China’s institutional impediments to productivity growth
March 18 2016
ACRI’s Professor James Laurenceson discusses issues surrounding new estimates of productivity change in China calculated by Professor Harry X. Wu. He makes two points of reflection on a well-constructed and thought-provoking paper that presents a sombre view of China’s productivity performance. First, living standards are ultimately reflected in labour productivity and China’s labour productivity has continued to increase at a rapid rate. Second, total factor productivity (TFP) is notoriously difficult to measure and extremely low estimates sit uncomfortably with what else we know about China’s economy, such as the rise of a highly efficient private sector. Nonetheless, Professor Laurenceson agrees with Professor Wu that the need for China to promote TFP growth has become increasingly important.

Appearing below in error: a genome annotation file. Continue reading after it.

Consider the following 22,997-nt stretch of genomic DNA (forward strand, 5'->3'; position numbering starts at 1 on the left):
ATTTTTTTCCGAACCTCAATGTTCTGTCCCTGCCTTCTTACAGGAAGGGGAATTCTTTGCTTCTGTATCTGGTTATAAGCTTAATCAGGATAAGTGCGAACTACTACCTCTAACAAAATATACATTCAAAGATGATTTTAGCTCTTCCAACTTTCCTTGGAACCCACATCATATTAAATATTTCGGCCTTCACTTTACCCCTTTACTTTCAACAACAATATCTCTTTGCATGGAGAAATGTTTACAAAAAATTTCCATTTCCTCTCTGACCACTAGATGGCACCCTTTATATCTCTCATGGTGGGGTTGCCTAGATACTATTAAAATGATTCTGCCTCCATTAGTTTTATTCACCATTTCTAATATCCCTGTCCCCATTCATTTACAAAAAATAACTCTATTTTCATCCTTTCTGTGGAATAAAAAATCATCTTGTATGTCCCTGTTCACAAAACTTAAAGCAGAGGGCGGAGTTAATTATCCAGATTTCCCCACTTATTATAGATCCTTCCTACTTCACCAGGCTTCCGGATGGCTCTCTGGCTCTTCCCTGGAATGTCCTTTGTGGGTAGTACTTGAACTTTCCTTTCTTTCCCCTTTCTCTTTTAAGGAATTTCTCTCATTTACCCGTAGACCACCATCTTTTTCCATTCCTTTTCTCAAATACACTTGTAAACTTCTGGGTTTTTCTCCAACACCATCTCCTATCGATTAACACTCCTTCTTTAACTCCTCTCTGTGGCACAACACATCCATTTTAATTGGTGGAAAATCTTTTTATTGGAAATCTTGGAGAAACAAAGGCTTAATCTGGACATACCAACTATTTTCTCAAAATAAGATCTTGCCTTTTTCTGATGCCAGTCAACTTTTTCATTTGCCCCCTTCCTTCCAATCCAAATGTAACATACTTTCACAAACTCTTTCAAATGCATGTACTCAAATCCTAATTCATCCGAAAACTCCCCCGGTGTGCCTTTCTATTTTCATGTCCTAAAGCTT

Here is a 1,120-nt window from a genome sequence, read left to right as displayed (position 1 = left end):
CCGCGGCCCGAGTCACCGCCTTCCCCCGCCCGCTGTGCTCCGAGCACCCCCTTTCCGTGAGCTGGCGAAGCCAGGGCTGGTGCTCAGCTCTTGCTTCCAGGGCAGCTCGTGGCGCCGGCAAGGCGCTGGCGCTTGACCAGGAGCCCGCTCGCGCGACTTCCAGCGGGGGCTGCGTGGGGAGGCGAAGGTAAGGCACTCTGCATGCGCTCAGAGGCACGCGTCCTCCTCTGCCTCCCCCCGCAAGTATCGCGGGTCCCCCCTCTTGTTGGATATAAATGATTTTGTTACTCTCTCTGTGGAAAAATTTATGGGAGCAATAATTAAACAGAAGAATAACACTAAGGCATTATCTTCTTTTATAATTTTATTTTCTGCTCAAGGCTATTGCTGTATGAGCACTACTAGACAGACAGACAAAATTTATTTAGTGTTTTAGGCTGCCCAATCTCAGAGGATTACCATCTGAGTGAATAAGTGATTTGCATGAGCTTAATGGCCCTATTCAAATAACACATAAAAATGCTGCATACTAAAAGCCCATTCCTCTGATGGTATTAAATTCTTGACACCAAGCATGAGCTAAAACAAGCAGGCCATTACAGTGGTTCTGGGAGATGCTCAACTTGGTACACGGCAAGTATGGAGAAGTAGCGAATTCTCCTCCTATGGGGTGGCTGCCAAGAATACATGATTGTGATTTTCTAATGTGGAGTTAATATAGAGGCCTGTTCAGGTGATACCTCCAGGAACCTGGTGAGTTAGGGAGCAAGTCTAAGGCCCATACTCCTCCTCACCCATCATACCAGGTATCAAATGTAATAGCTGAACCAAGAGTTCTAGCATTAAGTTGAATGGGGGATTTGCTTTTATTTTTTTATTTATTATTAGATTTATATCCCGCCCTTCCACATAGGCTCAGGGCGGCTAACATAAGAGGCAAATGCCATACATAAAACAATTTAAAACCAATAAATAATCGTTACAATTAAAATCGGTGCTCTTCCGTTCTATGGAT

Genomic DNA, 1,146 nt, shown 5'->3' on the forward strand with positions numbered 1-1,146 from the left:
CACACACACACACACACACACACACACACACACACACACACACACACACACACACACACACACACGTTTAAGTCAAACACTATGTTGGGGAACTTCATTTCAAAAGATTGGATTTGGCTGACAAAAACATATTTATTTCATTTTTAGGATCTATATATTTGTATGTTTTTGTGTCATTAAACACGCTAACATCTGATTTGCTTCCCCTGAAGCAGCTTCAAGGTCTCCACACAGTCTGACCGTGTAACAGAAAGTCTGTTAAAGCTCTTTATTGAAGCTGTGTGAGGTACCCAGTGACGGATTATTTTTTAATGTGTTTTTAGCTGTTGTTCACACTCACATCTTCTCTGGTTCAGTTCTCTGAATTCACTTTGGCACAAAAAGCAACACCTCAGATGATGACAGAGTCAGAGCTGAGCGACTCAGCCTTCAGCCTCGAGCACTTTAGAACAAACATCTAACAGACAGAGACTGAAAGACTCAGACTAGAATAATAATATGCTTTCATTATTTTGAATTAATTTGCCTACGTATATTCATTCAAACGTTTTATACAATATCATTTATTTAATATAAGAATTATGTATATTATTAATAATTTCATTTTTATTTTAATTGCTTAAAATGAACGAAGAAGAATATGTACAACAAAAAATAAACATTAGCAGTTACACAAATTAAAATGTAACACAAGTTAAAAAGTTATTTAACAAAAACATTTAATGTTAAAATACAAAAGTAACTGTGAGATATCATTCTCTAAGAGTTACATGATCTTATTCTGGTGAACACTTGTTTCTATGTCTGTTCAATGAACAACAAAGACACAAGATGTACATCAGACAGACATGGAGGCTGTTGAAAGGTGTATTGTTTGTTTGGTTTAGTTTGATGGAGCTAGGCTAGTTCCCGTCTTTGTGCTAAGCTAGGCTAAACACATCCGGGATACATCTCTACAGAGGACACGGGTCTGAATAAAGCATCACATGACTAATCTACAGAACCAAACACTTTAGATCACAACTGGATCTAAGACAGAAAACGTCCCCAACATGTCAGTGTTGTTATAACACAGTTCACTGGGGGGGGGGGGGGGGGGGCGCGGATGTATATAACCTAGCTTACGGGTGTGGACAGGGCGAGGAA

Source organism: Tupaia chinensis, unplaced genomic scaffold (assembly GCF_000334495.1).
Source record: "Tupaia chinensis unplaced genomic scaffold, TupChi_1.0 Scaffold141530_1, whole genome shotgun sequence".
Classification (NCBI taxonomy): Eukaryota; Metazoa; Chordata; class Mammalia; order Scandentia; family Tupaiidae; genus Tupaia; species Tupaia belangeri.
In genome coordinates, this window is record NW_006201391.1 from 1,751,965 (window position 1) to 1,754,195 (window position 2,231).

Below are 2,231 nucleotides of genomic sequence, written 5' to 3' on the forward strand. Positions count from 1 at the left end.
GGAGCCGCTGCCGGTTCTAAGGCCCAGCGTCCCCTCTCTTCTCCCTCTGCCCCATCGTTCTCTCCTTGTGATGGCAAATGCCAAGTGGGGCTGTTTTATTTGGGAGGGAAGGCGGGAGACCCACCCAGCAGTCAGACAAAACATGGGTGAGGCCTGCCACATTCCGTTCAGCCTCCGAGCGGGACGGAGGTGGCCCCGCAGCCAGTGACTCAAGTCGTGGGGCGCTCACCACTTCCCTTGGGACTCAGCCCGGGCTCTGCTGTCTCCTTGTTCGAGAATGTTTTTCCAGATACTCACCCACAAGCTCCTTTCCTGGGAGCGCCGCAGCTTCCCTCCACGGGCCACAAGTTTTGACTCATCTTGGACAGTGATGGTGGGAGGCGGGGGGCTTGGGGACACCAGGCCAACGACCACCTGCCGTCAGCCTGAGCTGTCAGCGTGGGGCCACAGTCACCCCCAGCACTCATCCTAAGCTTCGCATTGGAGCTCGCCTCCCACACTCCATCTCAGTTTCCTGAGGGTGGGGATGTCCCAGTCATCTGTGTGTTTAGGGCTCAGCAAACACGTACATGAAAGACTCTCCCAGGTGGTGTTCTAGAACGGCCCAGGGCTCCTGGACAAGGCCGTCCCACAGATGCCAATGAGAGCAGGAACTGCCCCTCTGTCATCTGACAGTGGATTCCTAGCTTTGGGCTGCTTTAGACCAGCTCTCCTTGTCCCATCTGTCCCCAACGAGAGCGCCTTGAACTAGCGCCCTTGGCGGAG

Note: This article was published in I. Day and J. Simon (eds), Structural Change in China: Implications for Australia and the World, Reserve Bank of Australia Conference Proceedings, March 17-18, 30-36.
Author: James Laurenceson, Deputy Director and Professor, Australia-China Relations Institute, University of Technology Sydney.